If you’ve walked or driven around Washington, DC, you’ve probably noticed these things.
Cast-iron boxes installed on street corners all over the city, sometimes with art or a
little neighborhood history inside.
They’re clearly pretty old and not being used for their original purpose anymore.
But what are they?
And why are they everywhere?
事实上 在电话问世之前 这些铁制固定装置在华盛顿之类
It turns out these cast-iron fixtures were vital for rapid communication in cities like
Washington before the telephone was invented.
They’re fire and police call boxes.
and they’re really old.
Some of the original fire boxes, like this one in DC’s Cleveland Park, even date back
to the 1860s.
You can tell the original ones by their harp shape.
By 1890, the Gamewell Fire Alarm Telegraph Co. had installed call box systems in 500
This map from 1891 shows where they were installed throughout DC.
The red dots are fire boxes, and the blue dots are police boxes.
If you saw a fire in your own house or on the block, you could run down to the corner
and pull the fire alarm key.
It was a telegraph system.
A huge network of underground cables connected every box in the city to the central alarm center.
There is a fire alarm box on every block of the great city.
The number that the box would tap out matched a location on a giant map, so the fire department
was able to pretty quickly figure out where to send fire engines.
It could be nothing serious.
It could be a false alarm.
The police boxes worked a bit differently than the fire boxes.
They came a little later and had an oval shape.
They were initially intended just for policemen doing their rounds.
They would have to go to a call box, every, maybe,five or five blocks.
to let police headquarters know everything was calm in their district.
Like the fire boxes, the police boxes had numbers corresponding to their location.
And police stations expected to hear from their officers on patrol from a different
box at scheduled times.
警员会核实情况 报告一切正常 或者呼叫后备警员
Officers would check in and say all is well, or they could use the box to call for backup
or receive updated orders for their patrol area.
Using the call box system, the Metropolitan Police Department was able to keep track of
their officers throughout the city before the invention of two-way radio.
Technology eventually caught up, though.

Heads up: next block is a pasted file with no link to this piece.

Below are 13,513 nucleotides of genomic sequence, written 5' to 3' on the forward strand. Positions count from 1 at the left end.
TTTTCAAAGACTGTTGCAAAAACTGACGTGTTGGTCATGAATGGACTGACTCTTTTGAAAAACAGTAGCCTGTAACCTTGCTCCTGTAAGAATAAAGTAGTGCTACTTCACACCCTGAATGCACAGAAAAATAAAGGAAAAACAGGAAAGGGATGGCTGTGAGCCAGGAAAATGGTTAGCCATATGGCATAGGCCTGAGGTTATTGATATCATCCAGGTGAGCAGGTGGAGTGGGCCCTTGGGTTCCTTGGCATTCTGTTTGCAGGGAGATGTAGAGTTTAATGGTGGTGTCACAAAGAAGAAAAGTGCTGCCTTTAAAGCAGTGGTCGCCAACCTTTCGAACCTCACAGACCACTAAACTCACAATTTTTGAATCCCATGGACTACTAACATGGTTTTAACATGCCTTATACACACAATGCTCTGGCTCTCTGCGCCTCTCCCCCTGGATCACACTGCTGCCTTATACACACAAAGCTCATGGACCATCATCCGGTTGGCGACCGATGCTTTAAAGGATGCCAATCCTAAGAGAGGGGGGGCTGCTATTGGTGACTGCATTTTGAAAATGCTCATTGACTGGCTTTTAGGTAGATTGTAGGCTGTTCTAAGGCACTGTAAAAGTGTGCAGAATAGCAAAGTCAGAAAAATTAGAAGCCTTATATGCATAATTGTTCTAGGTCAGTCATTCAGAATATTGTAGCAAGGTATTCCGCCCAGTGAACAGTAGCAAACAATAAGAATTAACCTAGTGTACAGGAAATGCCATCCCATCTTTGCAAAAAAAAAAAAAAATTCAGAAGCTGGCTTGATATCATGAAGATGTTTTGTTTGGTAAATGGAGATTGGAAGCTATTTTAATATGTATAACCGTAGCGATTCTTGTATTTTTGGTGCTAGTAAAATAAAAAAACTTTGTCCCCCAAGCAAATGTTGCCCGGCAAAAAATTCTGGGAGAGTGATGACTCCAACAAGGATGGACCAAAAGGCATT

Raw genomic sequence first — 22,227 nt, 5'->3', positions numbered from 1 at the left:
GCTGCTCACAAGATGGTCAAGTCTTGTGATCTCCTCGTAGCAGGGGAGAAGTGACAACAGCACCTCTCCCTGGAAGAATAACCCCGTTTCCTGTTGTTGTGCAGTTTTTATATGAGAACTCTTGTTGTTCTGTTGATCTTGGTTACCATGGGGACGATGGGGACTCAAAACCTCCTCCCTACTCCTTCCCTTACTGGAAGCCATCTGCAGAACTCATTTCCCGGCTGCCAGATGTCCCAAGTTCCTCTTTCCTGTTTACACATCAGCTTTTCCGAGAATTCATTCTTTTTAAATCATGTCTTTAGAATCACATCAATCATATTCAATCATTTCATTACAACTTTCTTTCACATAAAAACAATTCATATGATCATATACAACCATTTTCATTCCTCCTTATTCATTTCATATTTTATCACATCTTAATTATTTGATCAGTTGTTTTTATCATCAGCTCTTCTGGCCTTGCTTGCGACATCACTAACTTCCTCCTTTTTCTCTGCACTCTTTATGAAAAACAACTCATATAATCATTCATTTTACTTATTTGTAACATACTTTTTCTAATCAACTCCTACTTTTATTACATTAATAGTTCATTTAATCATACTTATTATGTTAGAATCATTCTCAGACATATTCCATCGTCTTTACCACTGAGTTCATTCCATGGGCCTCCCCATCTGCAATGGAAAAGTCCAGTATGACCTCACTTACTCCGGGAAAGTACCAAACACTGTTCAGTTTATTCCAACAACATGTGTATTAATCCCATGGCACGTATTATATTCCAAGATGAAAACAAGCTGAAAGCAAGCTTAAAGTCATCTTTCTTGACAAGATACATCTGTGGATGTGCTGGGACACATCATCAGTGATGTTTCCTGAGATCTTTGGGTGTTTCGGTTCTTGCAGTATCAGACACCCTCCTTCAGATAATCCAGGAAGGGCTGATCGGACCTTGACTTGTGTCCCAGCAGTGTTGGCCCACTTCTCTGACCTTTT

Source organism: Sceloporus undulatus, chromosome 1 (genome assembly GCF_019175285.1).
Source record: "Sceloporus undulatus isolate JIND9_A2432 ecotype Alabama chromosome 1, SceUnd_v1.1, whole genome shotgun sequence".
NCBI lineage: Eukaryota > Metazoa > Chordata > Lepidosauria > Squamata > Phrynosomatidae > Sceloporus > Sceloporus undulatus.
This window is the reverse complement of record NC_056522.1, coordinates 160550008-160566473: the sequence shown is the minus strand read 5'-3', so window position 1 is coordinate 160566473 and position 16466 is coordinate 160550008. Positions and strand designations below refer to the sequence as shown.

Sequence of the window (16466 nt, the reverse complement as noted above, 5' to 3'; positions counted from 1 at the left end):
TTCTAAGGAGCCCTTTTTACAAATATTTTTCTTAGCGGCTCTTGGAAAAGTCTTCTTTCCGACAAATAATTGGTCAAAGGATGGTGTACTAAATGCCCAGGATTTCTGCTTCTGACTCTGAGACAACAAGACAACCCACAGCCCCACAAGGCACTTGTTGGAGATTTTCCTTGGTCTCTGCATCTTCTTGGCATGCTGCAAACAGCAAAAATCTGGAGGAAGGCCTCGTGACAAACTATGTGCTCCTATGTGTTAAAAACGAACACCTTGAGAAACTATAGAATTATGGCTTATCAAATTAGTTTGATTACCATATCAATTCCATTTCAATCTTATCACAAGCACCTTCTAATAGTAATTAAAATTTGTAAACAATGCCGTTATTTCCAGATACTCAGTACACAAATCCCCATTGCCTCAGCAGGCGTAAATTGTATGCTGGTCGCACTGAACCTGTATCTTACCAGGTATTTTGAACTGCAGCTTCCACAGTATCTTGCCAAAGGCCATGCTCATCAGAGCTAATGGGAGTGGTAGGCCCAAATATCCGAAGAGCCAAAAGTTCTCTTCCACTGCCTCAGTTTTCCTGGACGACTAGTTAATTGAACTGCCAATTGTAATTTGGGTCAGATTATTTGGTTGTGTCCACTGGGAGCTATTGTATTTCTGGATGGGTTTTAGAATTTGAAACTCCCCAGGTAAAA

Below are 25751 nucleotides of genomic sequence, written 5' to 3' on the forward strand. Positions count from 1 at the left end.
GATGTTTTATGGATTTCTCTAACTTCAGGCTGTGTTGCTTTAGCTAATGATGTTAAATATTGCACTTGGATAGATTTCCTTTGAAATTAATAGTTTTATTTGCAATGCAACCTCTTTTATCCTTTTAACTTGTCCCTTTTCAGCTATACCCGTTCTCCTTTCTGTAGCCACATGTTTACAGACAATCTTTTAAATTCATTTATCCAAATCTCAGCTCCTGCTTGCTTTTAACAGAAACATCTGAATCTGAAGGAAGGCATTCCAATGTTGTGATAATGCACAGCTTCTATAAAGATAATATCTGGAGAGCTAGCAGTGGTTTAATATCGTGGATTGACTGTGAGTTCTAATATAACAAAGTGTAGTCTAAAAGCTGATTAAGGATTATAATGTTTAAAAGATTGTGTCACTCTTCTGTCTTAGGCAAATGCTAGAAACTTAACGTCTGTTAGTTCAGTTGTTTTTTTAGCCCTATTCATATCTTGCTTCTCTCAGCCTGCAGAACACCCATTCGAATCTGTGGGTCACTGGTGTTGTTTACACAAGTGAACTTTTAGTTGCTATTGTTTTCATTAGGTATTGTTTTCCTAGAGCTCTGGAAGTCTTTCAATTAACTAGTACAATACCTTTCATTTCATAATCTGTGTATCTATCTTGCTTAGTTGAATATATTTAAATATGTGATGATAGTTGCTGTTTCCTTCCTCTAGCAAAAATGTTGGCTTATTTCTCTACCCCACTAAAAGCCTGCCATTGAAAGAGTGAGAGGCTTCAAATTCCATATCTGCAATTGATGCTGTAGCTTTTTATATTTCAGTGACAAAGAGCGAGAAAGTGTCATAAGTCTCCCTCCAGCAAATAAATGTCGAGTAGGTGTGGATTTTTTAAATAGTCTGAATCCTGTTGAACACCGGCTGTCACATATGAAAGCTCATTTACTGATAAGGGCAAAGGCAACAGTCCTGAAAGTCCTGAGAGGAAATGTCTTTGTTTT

More people got phones in their homes, and the 911 system was invented in the 1970s to
link the fire and police departments.
The boxes slowly lost their purpose.
But they’re not totally obsolete just yet.
比如 在旧金山和波士顿之类的城市 你依然可以通过电报
In cities like San Francisco and Boston, for example, you can still reach the fire department
在地震或洪水来临 电力 手机服务中断时
In situations like earthquakes and floods when power and cellphone services are knocked
out, these boxes are still reliably connected to emergency services.
A second alarm has been transmitted from box 2598.the address is…
but most cities don’t use them any more.
Here in DC, the call boxes were abandoned in the late ’70s.
And they were just kind of … left in place because it was cheaper and easier just to
leave them in place.
And then people just kind of forgot about them.
They took off the boxes themselves that had the little telephone in it.
So it just kind of looked like a little blank piece of Victoriana street furniture that
… a lot of people had no idea what that was.
不过到了2000年 事情有了转机 华盛顿非盈利文化旅游组织的会员
But that changed in 2000 when members of the nonprofit Cultural Tourism DC founded a project
called “Art on Call.”
They gave city officials a cheaper and more creative way to deal with the iron relics:
turn them into art.
The city liked the idea, and even helped out by stripping the lead paint and priming over
700 boxes before handing them over to the neighborhoods.
The idea was not to just refurbish the boxes, but for neighborhoods to come together and
decide on what they wanted their call boxes to look like.
We really want neighborhoods to meet and kind of convey
what was important in their neighborhood history-wise as well as artistic.
These call boxes have watched over the same street corners for more than 100 years.
And even though they’re not saving lives anymore, they continue to serve their communities
as carriers of culture and local history.